The New Education Policy (NEP) 2020 is the first step towards education taken by the government since 1986, replacing the National Policy on Education (NPE). It is safe to assume that over the past few decades, education has seen a growing need, and more importantly, demand, across the country.
The NEP 2020 aims to revolutionise education, but will this mean guaranteed employment for the educated?
Yes, the NEP tackles several important gaps in the present education system - it creates a more holistic approach, dedicates a much higher investment, focuses on gross enrollment; it is, on paper, ideal in every manner. One of the major practical problems that arise from the same is employment.
As per government statistics, the unemployment rate of educated persons in India was at 11.4%. Considering that half of India's population is under 25 and about 66% are younger than 35, this small percentage is a very large number. The United Nations (UN) even suggests that by 2027, India will represent almost one-fifth of the global workforce, which will automatically, and by far, be the largest in the world.
The policy definitely seeks to turn India into a global knowledge superpower, but until and unless fresh-out-school 18-year-olds are employable, the expectation of increasing the Gross Enrolment Ratio will not necessarily translate to an increase in the nation's Gross Domestic Product (GDP).
India is in dire need of employment opportunities, and the heavily-debated New Education Policy plays a huge role in the creation of opportunities, in many ways.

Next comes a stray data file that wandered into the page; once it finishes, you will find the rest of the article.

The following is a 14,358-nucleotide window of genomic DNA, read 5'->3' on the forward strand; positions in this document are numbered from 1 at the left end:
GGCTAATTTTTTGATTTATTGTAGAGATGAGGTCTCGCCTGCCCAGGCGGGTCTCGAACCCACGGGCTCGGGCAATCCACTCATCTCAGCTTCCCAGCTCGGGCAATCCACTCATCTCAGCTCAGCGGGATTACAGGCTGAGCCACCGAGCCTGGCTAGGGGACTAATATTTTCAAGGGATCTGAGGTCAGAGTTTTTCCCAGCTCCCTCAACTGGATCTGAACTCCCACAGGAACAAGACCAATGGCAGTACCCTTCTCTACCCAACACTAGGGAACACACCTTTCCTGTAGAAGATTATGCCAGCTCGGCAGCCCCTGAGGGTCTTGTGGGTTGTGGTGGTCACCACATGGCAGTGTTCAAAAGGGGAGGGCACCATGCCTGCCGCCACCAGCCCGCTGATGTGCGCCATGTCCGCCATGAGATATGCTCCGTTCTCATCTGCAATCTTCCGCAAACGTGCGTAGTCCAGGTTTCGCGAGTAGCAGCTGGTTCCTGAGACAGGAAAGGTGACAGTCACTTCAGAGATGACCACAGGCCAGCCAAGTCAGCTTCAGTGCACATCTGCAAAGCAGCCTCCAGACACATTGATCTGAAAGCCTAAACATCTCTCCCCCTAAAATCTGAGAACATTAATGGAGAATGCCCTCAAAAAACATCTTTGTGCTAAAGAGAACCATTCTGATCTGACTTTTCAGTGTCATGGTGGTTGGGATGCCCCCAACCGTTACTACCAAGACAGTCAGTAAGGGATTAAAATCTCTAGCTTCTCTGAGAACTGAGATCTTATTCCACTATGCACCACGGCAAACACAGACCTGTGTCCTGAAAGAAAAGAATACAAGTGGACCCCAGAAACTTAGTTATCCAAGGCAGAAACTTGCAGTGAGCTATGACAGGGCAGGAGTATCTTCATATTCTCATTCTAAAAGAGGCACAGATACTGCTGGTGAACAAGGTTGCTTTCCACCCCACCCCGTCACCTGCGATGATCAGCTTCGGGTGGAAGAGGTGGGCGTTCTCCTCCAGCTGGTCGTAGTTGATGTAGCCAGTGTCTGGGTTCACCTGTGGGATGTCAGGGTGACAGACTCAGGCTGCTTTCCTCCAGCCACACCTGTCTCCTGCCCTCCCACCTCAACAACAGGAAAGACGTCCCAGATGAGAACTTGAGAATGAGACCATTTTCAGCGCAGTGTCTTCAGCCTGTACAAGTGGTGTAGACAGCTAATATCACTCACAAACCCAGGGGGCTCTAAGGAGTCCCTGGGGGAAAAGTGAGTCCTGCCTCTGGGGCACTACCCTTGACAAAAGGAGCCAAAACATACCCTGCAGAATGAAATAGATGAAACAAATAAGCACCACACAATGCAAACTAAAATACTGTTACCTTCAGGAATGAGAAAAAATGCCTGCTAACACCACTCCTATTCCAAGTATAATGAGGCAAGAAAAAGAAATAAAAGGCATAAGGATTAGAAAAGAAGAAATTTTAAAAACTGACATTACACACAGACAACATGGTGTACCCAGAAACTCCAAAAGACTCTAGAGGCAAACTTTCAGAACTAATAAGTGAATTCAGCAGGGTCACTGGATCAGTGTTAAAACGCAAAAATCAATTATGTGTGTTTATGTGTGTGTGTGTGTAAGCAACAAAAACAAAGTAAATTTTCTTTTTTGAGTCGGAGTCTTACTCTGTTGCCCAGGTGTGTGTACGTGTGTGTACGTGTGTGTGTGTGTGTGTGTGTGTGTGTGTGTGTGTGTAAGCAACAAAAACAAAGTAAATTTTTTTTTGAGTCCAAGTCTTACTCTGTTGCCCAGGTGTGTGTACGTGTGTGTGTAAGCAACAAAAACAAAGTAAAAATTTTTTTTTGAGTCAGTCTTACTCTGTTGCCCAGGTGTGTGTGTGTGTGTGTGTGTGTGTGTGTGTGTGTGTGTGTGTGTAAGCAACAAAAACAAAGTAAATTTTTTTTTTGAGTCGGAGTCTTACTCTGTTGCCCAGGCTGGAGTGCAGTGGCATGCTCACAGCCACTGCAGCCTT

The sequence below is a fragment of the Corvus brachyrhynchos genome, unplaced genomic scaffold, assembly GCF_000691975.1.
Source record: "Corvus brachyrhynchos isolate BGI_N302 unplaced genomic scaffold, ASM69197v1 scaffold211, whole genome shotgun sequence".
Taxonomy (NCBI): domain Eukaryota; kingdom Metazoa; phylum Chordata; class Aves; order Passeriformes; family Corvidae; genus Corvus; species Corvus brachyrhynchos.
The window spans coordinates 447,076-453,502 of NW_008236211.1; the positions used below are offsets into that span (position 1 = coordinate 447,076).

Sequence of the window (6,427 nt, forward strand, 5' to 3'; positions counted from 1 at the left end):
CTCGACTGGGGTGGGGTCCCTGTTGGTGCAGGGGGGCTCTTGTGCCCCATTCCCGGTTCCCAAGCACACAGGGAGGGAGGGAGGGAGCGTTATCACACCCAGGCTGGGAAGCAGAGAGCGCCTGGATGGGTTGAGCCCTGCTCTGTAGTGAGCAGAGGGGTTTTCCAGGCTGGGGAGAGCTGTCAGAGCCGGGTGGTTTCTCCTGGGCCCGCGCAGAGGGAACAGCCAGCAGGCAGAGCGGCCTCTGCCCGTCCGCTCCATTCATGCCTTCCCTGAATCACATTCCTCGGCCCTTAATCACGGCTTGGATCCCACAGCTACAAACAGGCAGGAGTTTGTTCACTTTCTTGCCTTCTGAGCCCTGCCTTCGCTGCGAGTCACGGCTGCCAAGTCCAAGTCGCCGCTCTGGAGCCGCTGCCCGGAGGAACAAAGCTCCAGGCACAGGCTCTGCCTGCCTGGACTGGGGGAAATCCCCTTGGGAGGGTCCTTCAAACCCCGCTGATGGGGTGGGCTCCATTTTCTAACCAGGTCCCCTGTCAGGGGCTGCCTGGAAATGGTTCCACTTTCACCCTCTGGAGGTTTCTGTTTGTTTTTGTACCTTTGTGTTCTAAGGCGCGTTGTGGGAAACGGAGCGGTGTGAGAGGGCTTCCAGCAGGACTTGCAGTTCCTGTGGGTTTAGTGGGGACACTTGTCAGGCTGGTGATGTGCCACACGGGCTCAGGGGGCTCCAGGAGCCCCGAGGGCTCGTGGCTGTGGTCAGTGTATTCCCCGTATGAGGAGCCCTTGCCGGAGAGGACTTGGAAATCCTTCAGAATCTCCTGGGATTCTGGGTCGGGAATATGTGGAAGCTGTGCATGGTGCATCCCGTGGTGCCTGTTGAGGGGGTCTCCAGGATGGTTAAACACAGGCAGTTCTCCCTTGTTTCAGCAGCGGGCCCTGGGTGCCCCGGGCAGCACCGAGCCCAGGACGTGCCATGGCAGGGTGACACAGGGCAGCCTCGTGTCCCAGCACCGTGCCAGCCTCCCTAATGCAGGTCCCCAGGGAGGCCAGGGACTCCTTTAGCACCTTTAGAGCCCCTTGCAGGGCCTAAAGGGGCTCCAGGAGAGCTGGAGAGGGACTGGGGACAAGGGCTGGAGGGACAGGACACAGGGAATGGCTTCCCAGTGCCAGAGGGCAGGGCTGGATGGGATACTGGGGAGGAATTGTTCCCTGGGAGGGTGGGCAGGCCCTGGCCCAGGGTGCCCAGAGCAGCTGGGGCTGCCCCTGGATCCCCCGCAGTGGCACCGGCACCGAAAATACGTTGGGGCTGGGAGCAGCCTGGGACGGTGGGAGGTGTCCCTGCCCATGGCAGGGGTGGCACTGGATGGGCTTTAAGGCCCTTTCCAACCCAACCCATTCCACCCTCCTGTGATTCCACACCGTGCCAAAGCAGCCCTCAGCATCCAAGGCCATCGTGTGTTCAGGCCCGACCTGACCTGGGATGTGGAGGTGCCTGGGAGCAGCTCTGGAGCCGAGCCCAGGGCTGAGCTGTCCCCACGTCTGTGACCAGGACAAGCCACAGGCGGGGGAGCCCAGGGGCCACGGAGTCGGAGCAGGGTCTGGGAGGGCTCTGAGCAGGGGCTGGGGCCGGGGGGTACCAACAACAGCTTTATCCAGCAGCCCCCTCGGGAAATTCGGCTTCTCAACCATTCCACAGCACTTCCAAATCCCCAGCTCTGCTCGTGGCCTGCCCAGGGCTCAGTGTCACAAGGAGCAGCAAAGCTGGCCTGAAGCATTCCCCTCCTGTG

Due to the rise in giving importance to vocational training, the significance of vocational jobs will also increase. For example, in Germany, vocational jobs are given the same respect as any other job. Once the condition of Indian economy improves, and parents stop telling their children "if you don't study, you will become an electrician/carpenter/cleaner" the demand for skilled vocational jobs will also increase.
Further, children will now have ample opportunity during their schooling to pursue their own areas of interest and develop their skills accordingly. The con to this lies in the fact that once their schooling is done, employment would become a huge issue, until and unless these non-STEM industries are developed and the demand for jobs is created.
Finally, the objectives that the NEP 2020 consists of can rationally be achieved only by increasing the value and quality of teachers, along with looking at e-learning as a primary mode of learning, and this in itself can be addressed by the creation of more employment opportunities.
Further, the new holistic approach that the NEP brings about gives the ed-tech industry a new space to explore and grow in, creating more and more employment opportunities in the country.
In the best-case scenario, the NEP will truly revolutionise the education system of the country in the near future, and the ed-tech industry will experience a huge boom in terms of method, reach, employment, opportunity and so much more. Altogether, the ed-tech industry will definitely play a huge role in achieving the goals the NEP 2020 has set for the country in the coming years.
(The author is co-founder of QShala.)
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